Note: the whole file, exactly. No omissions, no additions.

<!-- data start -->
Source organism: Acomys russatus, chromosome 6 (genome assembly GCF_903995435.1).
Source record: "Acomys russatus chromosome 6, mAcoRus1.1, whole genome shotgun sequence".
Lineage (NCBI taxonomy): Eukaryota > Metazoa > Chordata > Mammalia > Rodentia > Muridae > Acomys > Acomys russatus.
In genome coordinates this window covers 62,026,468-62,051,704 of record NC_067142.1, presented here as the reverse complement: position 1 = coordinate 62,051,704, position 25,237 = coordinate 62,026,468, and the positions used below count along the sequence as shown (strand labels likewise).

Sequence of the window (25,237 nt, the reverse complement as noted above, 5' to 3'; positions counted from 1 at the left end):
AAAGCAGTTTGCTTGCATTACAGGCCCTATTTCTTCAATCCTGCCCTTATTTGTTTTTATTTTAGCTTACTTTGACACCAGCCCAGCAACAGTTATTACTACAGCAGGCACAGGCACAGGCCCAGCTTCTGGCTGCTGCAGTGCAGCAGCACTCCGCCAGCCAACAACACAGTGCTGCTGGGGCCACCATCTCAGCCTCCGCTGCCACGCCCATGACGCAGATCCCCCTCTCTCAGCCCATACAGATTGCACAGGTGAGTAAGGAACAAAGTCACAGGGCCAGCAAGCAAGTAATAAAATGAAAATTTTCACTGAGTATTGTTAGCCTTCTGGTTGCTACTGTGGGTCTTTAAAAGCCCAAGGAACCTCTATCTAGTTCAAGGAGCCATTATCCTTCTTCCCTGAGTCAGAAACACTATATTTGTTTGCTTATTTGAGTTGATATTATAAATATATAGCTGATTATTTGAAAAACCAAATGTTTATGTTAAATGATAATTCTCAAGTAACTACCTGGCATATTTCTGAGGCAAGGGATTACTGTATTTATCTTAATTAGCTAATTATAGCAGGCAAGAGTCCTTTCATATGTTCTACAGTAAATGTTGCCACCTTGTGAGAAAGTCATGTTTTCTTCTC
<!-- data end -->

Source organism: Acomys russatus, chromosome 6 (genome assembly GCF_903995435.1).
Source record: "Acomys russatus chromosome 6, mAcoRus1.1, whole genome shotgun sequence".
Lineage (NCBI taxonomy): Eukaryota > Metazoa > Chordata > Mammalia > Rodentia > Muridae > Acomys > Acomys russatus.
In genome coordinates this window covers 62,026,468-62,051,704 of record NC_067142.1, presented here as the reverse complement: position 1 = coordinate 62,051,704, position 25,237 = coordinate 62,026,468, and the positions used below count along the sequence as shown (strand labels likewise).

Sequence of the window (25,237 nt, the reverse complement as noted above, 5' to 3'; positions counted from 1 at the left end):
AAAGCAGTTTGCTTGCATTACAGGCCCTATTTCTTCAATCCTGCCCTTATTTGTTTTTATTTTAGCTTACTTTGACACCAGCCCAGCAACAGTTATTACTACAGCAGGCACAGGCACAGGCCCAGCTTCTGGCTGCTGCAGTGCAGCAGCACTCCGCCAGCCAACAACACAGTGCTGCTGGGGCCACCATCTCAGCCTCCGCTGCCACGCCCATGACGCAGATCCCCCTCTCTCAGCCCATACAGATTGCACAGGTGAGTAAGGAACAAAGTCACAGGGCCAGCAAGCAAGTAATAAAATGAAAATTTTCACTGAGTATTGTTAGCCTTCTGGTTGCTACTGTGGGTCTTTAAAAGCCCAAGGAACCTCTATCTAGTTCAAGGAGCCATTATCCTTCTTCCCTGAGTCAGAAACACTATATTTGTTTGCTTATTTGAGTTGATATTATAAATATATAGCTGATTATTTGAAAAACCAAATGTTTATGTTAAATGATAATTCTCAAGTAACTACCTGGCATATTTCTGAGGCAAGGGATTACTGTATTTATCTTAATTAGCTAATTATAGCAGGCAAGAGTCCTTTCATATGTTCTACAGTAAATGTTGCCACCTTGTGAGAAAGTCATGTTTTCTTCTC